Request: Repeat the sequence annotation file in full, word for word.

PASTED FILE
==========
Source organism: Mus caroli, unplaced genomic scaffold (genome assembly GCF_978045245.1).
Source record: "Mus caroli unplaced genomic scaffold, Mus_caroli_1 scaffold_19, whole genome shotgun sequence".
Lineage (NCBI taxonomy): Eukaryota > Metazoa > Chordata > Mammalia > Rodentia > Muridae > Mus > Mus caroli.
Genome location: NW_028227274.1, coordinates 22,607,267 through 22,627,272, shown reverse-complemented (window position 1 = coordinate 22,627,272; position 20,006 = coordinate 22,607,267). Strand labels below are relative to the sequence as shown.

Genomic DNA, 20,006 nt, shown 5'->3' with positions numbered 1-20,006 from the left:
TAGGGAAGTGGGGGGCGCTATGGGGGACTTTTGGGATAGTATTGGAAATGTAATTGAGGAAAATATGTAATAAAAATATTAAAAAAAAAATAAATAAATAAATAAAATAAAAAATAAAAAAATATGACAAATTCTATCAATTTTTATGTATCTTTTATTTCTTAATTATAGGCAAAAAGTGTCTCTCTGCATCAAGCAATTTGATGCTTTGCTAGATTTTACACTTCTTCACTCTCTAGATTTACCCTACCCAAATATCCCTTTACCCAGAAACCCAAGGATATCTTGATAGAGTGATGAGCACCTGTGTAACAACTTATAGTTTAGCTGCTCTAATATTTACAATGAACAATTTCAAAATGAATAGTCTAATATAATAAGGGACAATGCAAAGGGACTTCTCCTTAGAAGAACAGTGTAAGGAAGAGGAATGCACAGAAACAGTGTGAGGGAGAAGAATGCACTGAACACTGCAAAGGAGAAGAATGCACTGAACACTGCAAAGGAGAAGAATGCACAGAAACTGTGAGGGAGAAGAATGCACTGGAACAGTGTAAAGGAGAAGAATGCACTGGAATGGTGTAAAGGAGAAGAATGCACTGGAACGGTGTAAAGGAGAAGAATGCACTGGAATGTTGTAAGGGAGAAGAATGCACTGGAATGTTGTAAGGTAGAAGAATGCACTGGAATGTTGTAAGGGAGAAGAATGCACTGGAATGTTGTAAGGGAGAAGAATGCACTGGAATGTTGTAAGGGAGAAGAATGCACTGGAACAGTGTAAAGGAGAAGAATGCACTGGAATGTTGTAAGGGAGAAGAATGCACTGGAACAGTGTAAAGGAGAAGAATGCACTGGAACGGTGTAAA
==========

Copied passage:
Source organism: Mus caroli, unplaced genomic scaffold (genome assembly GCF_978045245.1).
Source record: "Mus caroli unplaced genomic scaffold, Mus_caroli_1 scaffold_19, whole genome shotgun sequence".
Lineage (NCBI taxonomy): Eukaryota > Metazoa > Chordata > Mammalia > Rodentia > Muridae > Mus > Mus caroli.
Genome location: NW_028227274.1, coordinates 22,607,267 through 22,627,272, shown reverse-complemented (window position 1 = coordinate 22,627,272; position 20,006 = coordinate 22,607,267). Strand labels below are relative to the sequence as shown.

Genomic DNA, 20,006 nt, shown 5'->3' with positions numbered 1-20,006 from the left:
TAGGGAAGTGGGGGGCGCTATGGGGGACTTTTGGGATAGTATTGGAAATGTAATTGAGGAAAATATGTAATAAAAATATTAAAAAAAAAATAAATAAATAAATAAAATAAAAAATAAAAAAATATGACAAATTCTATCAATTTTTATGTATCTTTTATTTCTTAATTATAGGCAAAAAGTGTCTCTCTGCATCAAGCAATTTGATGCTTTGCTAGATTTTACACTTCTTCACTCTCTAGATTTACCCTACCCAAATATCCCTTTACCCAGAAACCCAAGGATATCTTGATAGAGTGATGAGCACCTGTGTAACAACTTATAGTTTAGCTGCTCTAATATTTACAATGAACAATTTCAAAATGAATAGTCTAATATAATAAGGGACAATGCAAAGGGACTTCTCCTTAGAAGAACAGTGTAAGGAAGAGGAATGCACAGAAACAGTGTGAGGGAGAAGAATGCACTGAACACTGCAAAGGAGAAGAATGCACTGAACACTGCAAAGGAGAAGAATGCACAGAAACTGTGAGGGAGAAGAATGCACTGGAACAGTGTAAAGGAGAAGAATGCACTGGAATGGTGTAAAGGAGAAGAATGCACTGGAACGGTGTAAAGGAGAAGAATGCACTGGAATGTTGTAAGGGAGAAGAATGCACTGGAATGTTGTAAGGTAGAAGAATGCACTGGAATGTTGTAAGGGAGAAGAATGCACTGGAATGTTGTAAGGGAGAAGAATGCACTGGAATGTTGTAAGGGAGAAGAATGCACTGGAACAGTGTAAAGGAGAAGAATGCACTGGAATGTTGTAAGGGAGAAGAATGCACTGGAACAGTGTAAAGGAGAAGAATGCACTGGAACGGTGTAAA